An Industry View of Virtual and Augmented Reality

The recent VR & AR World event in London provided an overview of the current state of Virtual and Augmented Reality.  Part conference, part trade-show, the event provided some visions of the future (such as the market being worth $120 Billion by 2020); but mostly provided an opportunity to see products and companies that had already launched.

Two presentations that stood out from an education and training point of view were from Boeing and the company Ubimax.  Both provided case studies that showed augmented reality guidance/instruction could reduce the time taken to complete tasks, while at the same time improving the accuracy of those tasks.

Ubimax have a number of augmented reality supported applications for manufacture and maintenance; but the application demonstrated was to support picking items in warehouses (you can see a demonstration video here).  The most beneficial aspect seemed to be the timely presentation of context-specific information – particularly in highlighting errors.

The Boeing presentation described a study comparing different ways of presenting information.  Participants were tasked with assembling part of an aeroplane wing using instructions either on a desktop screen, a mobile tablet, or through augmented reality.  The content was roughly similar to this published recording, and summarised in this online article.

Something that came through from the variety of things on show was how broad the definitions of virtual and augmented reality have become.  Two products under the same label could have substantially different features; whereas something labelled as augmented reality could have very similar characteristics to something else labelled as virtual reality.  I’ve produced a summary of the different attributes that either might have, and included it below.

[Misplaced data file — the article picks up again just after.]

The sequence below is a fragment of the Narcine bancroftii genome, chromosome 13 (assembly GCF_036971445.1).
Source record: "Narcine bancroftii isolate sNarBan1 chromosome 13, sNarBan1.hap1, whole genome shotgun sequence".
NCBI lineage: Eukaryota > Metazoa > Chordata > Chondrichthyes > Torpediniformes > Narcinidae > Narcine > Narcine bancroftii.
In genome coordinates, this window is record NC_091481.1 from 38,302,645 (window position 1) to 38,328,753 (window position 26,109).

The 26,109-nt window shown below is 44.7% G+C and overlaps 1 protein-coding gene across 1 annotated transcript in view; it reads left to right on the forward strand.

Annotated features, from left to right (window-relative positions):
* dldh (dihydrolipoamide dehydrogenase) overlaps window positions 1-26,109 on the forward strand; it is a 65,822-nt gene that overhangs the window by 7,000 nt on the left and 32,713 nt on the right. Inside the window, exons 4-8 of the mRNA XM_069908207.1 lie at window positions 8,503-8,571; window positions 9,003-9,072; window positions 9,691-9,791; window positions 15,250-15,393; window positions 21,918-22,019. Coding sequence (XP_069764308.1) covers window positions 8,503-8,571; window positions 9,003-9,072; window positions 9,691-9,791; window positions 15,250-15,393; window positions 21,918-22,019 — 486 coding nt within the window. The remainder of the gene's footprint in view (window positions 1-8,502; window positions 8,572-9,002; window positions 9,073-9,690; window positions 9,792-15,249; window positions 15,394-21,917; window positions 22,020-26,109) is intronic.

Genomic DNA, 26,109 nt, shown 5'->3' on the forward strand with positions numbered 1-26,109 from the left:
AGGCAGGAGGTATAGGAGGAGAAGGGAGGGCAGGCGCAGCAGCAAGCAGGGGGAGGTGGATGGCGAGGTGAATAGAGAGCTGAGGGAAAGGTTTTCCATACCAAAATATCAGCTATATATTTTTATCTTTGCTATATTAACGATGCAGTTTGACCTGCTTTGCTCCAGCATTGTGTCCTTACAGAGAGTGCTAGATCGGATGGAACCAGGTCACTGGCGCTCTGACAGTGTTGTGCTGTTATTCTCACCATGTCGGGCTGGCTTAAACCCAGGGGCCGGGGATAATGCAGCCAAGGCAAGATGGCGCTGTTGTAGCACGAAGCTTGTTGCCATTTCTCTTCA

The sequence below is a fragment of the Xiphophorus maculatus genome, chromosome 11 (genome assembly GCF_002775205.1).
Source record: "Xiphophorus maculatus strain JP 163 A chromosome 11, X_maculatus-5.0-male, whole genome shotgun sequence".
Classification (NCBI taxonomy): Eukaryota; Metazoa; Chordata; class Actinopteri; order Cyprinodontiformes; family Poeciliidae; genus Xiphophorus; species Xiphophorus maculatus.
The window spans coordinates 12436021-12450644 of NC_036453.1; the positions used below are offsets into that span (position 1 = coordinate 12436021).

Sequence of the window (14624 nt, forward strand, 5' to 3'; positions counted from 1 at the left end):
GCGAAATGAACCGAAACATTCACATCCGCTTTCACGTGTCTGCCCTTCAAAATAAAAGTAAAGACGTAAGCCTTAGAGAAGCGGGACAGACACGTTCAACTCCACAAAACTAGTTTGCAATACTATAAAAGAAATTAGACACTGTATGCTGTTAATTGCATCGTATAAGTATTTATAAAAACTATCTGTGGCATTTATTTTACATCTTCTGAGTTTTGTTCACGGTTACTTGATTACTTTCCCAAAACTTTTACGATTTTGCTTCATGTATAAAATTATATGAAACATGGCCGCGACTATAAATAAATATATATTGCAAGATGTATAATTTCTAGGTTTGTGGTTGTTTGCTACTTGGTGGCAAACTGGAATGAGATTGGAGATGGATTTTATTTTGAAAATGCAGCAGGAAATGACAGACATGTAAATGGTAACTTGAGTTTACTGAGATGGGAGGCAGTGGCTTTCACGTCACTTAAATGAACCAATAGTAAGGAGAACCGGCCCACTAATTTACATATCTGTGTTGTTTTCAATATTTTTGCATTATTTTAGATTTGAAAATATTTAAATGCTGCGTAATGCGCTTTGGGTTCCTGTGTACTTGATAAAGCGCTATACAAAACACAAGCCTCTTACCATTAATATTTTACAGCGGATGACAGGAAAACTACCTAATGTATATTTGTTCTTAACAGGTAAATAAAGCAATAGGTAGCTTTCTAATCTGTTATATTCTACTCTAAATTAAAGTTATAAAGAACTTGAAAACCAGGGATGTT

Infographic defining the categories of mixed realities as content, level of activity, presentation, viewpoint, relation to place, connection to place and perception.The main distinguishing characteristic between augmented and virtual reality is the perception – with VR enclosed and AR transparent.  It is also the characteristic that by far has the biggest impact on the user’s experience.  Are they separated from their physical environment and transported somewhere else, or is data brought in and added to their surroundings?

With current technology levels many AR projects demonstrated had relation to place (e.g. guidance on a task that the user is currently engaged in); but the information was detached and free-floating in the display.  In contrast there were HTC Vive demos that included physical objects (e.g. a car seat) that did have a connection to place – with the virtual car and seat perfectly aligned with the virtual environment.

Photograph of car seat in the centre of an open space, with a person using a HTC Vive.

Virtual Reality Demo where a virtual car is align to a physical car seat. The participant is to the right of the image (partly obscured by the pole)

The VR content that people are most likely to be exposed to are recorded real-world content, where the viewer is mostly passive.  Whereas VR games would generally need to use computer graphics in order to allow interactivity.

It was widely acknowledged that virtual reality in particular had been around for over 30 years in various forms; but that it was the new wave of technology (arguably reignited by the Oculus Rift) that is starting to allow actual experiences to meet user expectations.  However, there were also warnings that poor experiences (with low-budget equipment and/or badly designed environments) could still give people bad impressions; and so there was a responsibility to make each individual’s first use of the technology as positive as possible.

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